Joel Di Venuto is, in his own words, the last of the great, old-fashioned, leather elbow-patch adorned, wry-humored English teachers. He’s been a touch more impassive than the average Eikawa teacher. He has chastised Sunshine English Academy management at almost every opportunity for its lack of respect and loyalty, and its apparent refusal to find a mutually agreeable solution. And now, sadly, the struggle between employer and star employee has come to a disappointing end.
“This morning I handed the student liaison clerk a final note stating that unless I heard from the owner by 11 o’clock that he was prepared at once to grant me a pay rise, a contract would no longer exist between us. I have to tell you now that no such undertaking has been received, and that consequently I am now officially between jobs. Sunshine may be a language school, but now it behaves more like a soulless corporate entity.
“You can imagine what a bitter blow it is to me that my long struggle to get a better contract has failed. Yet, I cannot believe that there is anything more or anything different that I could have done that would have been more successful.”
So, after all these years, Di Venuto is moving on after being offered a similar position at the Sunbeam English Academy. “They seem like a good bunch, and the KFC opposite them has a nice, modern, eat-in area. Only drug dealers use the KFC restaurant in my home town; it has a real ghetto vibe. But, I think eating at this KFC will be a pleasant experience.”
Adopting the tone of a person who overthinks just about everything, the Portland native adds, “This isn’t a decision that I’ve taken lightly. I had to talk to my family, my girlfriends (sic), and a couple of guys in my international guest house.”
Despite living in the same place for 15 years, and working at the same company for just as long, Joel sees himself as a free spirit. “People ask me the same questions all the time. They want to know why I don’t commit to a normal relationship. They want to know why I don’t open my own business. But that’s not me, y’know. I see myself as one of those characters in a Bob Dylan song; a gypsy man, or a travellin’ man. A guy who’s free from borders and responsibility. People also ask me why the hell I’m still living in a gaijin house.”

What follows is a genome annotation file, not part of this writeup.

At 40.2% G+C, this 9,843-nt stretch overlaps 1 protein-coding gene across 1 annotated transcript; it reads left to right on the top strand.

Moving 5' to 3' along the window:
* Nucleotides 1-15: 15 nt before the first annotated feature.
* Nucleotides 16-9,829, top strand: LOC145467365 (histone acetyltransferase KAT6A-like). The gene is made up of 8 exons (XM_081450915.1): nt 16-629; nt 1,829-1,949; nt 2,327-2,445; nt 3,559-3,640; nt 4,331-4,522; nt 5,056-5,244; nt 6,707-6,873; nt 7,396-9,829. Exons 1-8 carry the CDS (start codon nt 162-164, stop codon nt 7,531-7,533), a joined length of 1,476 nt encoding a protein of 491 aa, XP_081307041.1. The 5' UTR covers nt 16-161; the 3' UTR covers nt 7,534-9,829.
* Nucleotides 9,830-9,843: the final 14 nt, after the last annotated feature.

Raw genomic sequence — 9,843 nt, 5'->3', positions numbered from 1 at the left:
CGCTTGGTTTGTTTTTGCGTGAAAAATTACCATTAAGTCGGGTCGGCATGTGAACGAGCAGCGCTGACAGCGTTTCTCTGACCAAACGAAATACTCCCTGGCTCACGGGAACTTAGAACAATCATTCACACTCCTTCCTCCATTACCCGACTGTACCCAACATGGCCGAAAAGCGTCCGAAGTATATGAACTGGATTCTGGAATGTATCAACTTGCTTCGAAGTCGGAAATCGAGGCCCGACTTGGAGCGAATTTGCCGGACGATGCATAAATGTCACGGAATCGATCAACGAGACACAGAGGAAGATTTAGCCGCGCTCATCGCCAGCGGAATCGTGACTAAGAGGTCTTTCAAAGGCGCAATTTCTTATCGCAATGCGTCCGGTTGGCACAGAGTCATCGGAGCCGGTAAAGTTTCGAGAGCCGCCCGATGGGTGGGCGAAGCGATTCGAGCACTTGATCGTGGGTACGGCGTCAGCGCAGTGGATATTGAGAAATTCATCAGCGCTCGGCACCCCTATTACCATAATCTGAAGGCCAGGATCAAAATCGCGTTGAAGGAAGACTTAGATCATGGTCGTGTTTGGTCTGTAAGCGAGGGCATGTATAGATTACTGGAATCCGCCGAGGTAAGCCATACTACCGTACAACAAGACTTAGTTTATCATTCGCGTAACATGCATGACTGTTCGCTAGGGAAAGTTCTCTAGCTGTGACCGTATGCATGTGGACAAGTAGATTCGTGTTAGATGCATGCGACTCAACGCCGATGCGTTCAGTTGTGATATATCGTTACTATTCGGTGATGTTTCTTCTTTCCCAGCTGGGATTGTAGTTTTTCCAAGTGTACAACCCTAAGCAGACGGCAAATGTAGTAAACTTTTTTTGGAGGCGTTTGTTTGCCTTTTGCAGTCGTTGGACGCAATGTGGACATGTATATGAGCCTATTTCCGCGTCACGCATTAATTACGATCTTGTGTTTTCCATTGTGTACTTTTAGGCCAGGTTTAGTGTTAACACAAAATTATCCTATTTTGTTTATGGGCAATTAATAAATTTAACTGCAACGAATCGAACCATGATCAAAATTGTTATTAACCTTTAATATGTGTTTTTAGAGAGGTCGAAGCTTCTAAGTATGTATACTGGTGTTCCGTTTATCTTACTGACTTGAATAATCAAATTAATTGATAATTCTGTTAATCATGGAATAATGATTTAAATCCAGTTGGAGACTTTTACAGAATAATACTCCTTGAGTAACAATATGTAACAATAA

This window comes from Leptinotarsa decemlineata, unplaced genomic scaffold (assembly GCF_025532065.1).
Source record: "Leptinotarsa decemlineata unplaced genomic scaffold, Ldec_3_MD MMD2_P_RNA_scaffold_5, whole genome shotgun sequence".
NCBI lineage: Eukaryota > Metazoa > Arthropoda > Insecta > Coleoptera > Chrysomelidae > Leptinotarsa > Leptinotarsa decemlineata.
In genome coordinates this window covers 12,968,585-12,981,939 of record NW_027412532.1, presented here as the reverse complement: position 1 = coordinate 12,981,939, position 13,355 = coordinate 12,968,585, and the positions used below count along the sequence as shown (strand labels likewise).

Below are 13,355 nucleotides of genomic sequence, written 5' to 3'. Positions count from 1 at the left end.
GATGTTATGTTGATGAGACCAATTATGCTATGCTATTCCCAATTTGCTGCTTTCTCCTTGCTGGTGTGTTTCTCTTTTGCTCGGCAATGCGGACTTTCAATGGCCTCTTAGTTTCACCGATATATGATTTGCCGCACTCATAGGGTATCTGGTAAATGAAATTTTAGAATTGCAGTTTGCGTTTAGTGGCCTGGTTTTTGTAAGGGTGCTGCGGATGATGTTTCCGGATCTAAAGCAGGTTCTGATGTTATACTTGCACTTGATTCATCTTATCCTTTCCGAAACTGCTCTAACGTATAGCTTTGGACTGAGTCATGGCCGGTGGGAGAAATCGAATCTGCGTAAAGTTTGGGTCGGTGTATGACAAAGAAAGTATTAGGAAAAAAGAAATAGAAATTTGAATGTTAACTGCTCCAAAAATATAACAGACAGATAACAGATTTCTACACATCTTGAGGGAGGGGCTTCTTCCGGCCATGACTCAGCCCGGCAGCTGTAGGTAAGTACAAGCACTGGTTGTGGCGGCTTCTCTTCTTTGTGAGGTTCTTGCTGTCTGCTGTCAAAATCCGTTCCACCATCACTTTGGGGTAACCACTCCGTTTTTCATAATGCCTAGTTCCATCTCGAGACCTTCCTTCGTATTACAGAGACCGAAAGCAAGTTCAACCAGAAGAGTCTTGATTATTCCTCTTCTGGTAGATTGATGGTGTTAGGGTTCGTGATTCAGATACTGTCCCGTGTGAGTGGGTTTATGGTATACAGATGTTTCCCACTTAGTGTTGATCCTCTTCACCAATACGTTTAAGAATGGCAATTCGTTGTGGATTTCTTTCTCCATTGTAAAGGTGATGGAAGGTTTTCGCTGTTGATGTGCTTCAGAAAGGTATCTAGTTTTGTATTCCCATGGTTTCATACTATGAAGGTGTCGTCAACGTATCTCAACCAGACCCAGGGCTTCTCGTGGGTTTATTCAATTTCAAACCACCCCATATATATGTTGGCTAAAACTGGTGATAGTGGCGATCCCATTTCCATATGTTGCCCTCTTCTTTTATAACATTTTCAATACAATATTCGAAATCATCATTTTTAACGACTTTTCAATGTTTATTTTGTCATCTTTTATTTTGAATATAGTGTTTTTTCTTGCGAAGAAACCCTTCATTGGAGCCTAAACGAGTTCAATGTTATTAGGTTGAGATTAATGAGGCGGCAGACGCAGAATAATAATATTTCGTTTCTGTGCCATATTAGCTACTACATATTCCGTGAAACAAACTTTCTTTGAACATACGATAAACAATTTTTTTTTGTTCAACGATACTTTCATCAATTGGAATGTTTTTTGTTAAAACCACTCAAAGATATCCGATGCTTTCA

A free spirit he may be, but there’s no compromising or deviation from the target language in the classroom. “If you can’t handle present perfect and reported speech, you have no place in my advanced class,” explains Di Venuto. “Pack your bags and go down the hall to the intermediate class or, better still, the beginner class. Don’t waste my time.”
Di Venuto is philosophical about his move to a new school, and he’s doing his best to convince himself that he’s moving in the right direction. “Every year the owner there has cherry picked the most promising and the hottest students. I’d do the same if I were in his position. It left me to work my magic on the second tier ladies. Some were quite beautiful to look at, but they weren’t very shapely. On the odd occasion when I overstepped the teacher/student boundary and entered into a physical relationship, it was usually with a skinny woman. How was it? Well, have you ever tried to have sex with a deck chair? It was like that.”
Realising that he was digressing, Di Venuto corrected himself, “Can we… Can we talk about my professional career now? I don’t want to talk about those battery chickens. I have weathered the changes in the language industry, and I intend to shine at Sunbeam. They’ve got a coffee machine and a refrigerator in their staff room, too.”
Whether they be American, French, or German, veteran language teachers in Tokyo get a bad rap. People assume that they can’t speak or read Japanese, or can’t code or do anything that the labour market demands. Indeed, they are seen as complete and utter chumps by some people. But some, like Di Venuto, have language teaching in their veins. “When I go home people ask me, `Hey Joel, why do you do it man? Are you some kinda classroom junkie?’ You know what I say? I don’t say a goddamn word. Why? They don’t understand. They don’t understand why we do it. They don’t understand that it’s about the vocab and the grammar in front of you, and that’s it. That’s all it is.”